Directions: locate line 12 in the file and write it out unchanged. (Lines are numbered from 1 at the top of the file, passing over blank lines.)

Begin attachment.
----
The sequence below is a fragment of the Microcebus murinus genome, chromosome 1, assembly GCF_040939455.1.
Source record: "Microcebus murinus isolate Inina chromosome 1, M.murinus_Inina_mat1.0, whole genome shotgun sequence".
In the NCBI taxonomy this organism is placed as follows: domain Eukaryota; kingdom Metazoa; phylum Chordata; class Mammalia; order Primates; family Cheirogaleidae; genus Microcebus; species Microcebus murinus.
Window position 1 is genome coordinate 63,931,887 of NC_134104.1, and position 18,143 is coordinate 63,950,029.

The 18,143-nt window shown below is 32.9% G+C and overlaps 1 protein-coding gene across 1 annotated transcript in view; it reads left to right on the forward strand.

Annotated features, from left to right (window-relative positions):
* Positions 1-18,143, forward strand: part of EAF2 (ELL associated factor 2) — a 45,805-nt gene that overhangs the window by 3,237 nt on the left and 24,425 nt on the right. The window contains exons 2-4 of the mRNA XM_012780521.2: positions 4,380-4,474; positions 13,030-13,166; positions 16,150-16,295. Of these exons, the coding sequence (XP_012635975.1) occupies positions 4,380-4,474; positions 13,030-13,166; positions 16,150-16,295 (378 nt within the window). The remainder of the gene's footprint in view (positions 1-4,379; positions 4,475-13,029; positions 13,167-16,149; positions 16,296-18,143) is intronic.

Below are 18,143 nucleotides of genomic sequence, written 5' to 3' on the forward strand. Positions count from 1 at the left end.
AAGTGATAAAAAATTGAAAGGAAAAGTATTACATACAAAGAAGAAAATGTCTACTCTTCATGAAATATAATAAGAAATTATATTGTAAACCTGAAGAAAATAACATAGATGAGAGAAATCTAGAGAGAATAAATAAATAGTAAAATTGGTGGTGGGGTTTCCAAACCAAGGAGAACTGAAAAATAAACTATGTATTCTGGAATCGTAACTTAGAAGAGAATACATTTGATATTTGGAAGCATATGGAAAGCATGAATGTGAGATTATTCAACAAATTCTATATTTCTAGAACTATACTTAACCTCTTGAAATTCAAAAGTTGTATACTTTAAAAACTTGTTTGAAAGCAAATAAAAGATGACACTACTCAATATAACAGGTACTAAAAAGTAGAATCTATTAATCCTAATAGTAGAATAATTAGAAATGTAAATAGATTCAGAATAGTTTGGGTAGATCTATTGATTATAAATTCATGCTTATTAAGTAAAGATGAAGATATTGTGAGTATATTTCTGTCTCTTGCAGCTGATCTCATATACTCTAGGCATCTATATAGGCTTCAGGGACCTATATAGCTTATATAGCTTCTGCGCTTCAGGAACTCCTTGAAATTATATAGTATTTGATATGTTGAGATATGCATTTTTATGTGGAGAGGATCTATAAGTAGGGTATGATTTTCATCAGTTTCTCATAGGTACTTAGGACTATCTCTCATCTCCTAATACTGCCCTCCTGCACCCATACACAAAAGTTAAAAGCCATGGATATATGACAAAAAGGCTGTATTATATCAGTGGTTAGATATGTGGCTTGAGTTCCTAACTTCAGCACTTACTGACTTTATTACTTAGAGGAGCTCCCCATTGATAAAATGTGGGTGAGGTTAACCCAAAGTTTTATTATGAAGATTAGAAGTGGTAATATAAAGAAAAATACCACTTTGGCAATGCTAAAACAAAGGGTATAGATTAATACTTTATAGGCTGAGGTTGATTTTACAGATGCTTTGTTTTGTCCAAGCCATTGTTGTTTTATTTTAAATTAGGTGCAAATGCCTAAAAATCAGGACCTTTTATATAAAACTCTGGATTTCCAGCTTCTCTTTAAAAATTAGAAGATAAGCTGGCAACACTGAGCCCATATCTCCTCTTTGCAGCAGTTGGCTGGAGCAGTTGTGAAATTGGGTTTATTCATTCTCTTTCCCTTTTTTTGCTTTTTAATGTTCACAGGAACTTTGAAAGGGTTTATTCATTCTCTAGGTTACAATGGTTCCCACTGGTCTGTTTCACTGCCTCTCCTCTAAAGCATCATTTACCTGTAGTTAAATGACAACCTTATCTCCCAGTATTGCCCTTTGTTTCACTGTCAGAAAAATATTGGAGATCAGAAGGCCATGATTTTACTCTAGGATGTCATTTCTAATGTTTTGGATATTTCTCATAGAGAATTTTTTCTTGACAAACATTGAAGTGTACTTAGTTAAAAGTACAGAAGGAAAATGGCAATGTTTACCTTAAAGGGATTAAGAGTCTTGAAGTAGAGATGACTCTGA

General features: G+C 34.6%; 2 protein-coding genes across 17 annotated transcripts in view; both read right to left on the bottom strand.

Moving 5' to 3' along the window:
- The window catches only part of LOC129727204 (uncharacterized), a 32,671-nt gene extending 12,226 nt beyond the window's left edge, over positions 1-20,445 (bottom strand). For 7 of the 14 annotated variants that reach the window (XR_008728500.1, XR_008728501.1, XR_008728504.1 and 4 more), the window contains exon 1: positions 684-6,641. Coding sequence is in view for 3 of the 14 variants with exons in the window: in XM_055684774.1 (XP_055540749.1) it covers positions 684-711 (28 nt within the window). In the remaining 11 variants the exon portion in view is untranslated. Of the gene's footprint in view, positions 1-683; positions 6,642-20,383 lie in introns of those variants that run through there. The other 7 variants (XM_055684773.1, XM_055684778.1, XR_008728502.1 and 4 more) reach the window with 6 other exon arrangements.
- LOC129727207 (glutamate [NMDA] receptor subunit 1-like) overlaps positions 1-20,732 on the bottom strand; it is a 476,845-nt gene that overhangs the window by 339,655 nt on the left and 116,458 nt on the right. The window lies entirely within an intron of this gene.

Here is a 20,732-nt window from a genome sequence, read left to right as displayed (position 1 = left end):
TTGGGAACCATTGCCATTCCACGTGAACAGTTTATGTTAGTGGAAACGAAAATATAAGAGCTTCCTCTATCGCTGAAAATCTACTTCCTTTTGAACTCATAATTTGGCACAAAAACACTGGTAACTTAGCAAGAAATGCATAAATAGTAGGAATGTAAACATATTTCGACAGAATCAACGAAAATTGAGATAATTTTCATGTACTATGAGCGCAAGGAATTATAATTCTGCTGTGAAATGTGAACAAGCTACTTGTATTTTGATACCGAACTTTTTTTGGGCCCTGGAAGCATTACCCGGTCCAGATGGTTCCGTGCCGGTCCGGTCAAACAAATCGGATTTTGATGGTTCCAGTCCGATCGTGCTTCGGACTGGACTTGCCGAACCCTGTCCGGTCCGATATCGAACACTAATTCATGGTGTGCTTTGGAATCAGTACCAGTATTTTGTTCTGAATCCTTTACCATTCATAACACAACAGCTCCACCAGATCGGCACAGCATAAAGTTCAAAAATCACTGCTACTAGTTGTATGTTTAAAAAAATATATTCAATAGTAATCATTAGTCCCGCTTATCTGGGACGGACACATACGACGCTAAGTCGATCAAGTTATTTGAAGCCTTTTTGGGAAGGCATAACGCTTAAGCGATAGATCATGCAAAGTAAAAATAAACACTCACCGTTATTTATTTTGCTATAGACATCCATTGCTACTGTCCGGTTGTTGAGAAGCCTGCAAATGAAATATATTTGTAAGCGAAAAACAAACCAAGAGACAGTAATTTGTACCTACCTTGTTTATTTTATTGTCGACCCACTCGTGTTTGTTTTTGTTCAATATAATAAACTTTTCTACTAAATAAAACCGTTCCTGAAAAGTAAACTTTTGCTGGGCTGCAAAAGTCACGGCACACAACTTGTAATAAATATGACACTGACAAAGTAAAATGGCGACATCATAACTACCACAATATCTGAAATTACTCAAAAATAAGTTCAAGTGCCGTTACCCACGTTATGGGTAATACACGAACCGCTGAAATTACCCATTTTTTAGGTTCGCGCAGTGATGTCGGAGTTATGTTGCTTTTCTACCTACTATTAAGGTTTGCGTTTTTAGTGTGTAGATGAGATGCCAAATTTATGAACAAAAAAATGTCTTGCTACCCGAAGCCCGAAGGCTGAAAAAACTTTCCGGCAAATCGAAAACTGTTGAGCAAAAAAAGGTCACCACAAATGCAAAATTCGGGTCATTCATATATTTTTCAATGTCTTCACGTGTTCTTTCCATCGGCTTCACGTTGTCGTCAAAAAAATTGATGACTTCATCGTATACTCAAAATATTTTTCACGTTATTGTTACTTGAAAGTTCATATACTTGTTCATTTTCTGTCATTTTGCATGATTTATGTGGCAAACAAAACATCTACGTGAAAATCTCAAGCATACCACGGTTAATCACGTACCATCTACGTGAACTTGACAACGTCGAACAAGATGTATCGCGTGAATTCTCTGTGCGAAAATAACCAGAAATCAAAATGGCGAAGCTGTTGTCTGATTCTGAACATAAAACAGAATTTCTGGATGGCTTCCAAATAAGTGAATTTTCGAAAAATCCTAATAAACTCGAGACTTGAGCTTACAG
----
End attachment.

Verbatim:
- The window catches only part of LOC129727204 (uncharacterized), a 32,671-nt gene extending 12,226 nt beyond the window's left edge, over positions 1-20,445 (bottom strand). For 7 of the 14 annotated variants that reach the window (XR_008728500.1, XR_008728501.1, XR_008728504.1 and 4 more), the window contains exon 1: positions 684-6,641. Coding sequence is in view for 3 of the 14 variants with exons in the window: in XM_055684774.1 (XP_055540749.1) it covers positions 684-711 (28 nt within the window). In the remaining 11 variants the exon portion in view is untranslated. Of the gene's footprint in view, positions 1-683; positions 6,642-20,383 lie in introns of those variants that run through there. The other 7 variants (XM_055684773.1, XM_055684778.1, XR_008728502.1 and 4 more) reach the window with 6 other exon arrangements.